Politicians are about to face a fresh focus on their personal attitudes and practices with illegal drugs.
Citizens’ Assembly on drugs will soon be established to consider the whole policy landscape on narcotics, with options ranging from decriminalisation to tougher punishments.
The week was bookended by a former junior minister suggesting that illegal drug use is prevalent in politics.
Justice Minister Simon Harris, for his part, has criticised those who resort to using narcotics recreationally, especially those who otherwise criticise crime in society.
Politicians hate being asked the drugs question because it is lose-lose. People either don’t believe you’ve never dabbled, or else they regard the person making the denials to be completely naive, detached from reality and a moralising prude.
There is no upside to the question when posed to the politician or candidate – nor is there anything to be gained from any admission of breaking the law when seeking to create new laws.
Last Tuesday, the Cabinet signed off on the Citizens’ Assembly on drug use, to consider law, policy and operational recommendations.
Showboating on the subject, Labour TD Aodhán Ó Ríordáin said people in the media and politics were taking drugs – as, he claimed, did gardaí and nurses, many of whom are likely to be insulted by his weary right-on realism.
“Lots of people in different professions take drugs,” he said, the media naturally asking whether he did so himself.
He didn’t, he said, except alcohol. But no doubt he could name names.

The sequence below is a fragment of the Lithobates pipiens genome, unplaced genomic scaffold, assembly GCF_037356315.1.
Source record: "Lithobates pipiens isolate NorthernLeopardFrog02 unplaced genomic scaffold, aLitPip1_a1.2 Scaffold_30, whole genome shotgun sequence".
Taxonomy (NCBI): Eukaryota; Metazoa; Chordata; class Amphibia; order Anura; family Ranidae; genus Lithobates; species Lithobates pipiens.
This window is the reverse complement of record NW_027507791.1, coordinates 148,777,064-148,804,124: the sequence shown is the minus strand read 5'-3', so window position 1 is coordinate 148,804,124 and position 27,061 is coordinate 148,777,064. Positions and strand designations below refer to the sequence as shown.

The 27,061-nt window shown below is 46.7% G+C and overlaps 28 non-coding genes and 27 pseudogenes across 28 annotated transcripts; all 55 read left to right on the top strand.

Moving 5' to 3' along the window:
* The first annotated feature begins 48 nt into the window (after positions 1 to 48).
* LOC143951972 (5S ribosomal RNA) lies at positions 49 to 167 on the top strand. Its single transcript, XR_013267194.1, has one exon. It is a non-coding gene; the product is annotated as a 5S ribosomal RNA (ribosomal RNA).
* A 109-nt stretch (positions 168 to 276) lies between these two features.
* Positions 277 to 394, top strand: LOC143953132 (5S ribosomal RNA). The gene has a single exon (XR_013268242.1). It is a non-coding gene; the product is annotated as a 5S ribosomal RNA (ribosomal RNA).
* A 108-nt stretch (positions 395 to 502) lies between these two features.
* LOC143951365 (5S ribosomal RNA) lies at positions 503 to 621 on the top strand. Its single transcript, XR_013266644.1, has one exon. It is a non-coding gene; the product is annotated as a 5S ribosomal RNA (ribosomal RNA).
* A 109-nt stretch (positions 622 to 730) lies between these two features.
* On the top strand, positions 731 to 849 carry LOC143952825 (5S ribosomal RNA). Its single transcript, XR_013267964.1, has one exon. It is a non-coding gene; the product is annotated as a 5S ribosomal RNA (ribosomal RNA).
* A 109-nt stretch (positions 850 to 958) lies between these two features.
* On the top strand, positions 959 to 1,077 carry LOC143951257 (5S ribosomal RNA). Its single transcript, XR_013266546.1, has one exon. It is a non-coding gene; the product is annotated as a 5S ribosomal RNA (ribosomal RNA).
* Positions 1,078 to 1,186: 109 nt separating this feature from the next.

The Citizens’ Assembly should take note.
There is a direct link between “snorting a line or taking a pill and murder, assault, criminality and misery”
If it wants to penetrate social and political hypocrisy on drugs, then the logic of Ó Ríordáin’s attitude is that some politicians should be brought out before us to answer whether they say one thing and sniff or smoke another.
“We need to be more honest about it,” added Ó Ríordáin.
In that case, let them all be asked.
Of course it turned out that despite his certainties, he didn’t know of any specific politician users.
But Simon Harris yesterday set out the reasons for why politicians should be policed above all others, amplifying comments he made in the Dáil on Thursday.
There is a direct link between “snorting a line or taking a pill and murder, assault, criminality and misery”, he said.
The money is going into the coffers of gangland criminals who were inflicting misery and pain in communities across the country.
“What I’m extremely frustrated about is the growing acceptance of casual drug use or social drug use,” he said.
Those who resort to drug use of a Friday or Saturday night are “funding and supporting violence, crime and murder the next week”.
He added: “We need to get real about this. We have got to start calling this out.”
It starts with probing the politicians, because they are the ones who will have to address whatever recommendations the Citizens’ Assembly might make.
So public figures of every stripe are under a warning now when they go clubbing.
Clubbing videos can be extremely embarrassing, as seen recently
It is a fact that swabs taken from several toilets near the Dáil bar showed clear evidence of cocaine use.
It is also important to note that staffers, visitors and all types frequent the visitors’ bar, which adjoins that of the members’ bar.
Clubbing videos can be extremely embarrassing, as seen recently. The Finnish prime minister was the subject of leaked footage in August last year.
In response to what she called “serious allegations in the public domain”, Sanna Marin voluntarily took a drug test “for my own legal protection, to clear up any doubts”.
She tested negative – but she also thereby created a precedent.
If TDs must have a tax-compliance certificate, should our legislators also undergo regular drug tests? Over to the Assembly.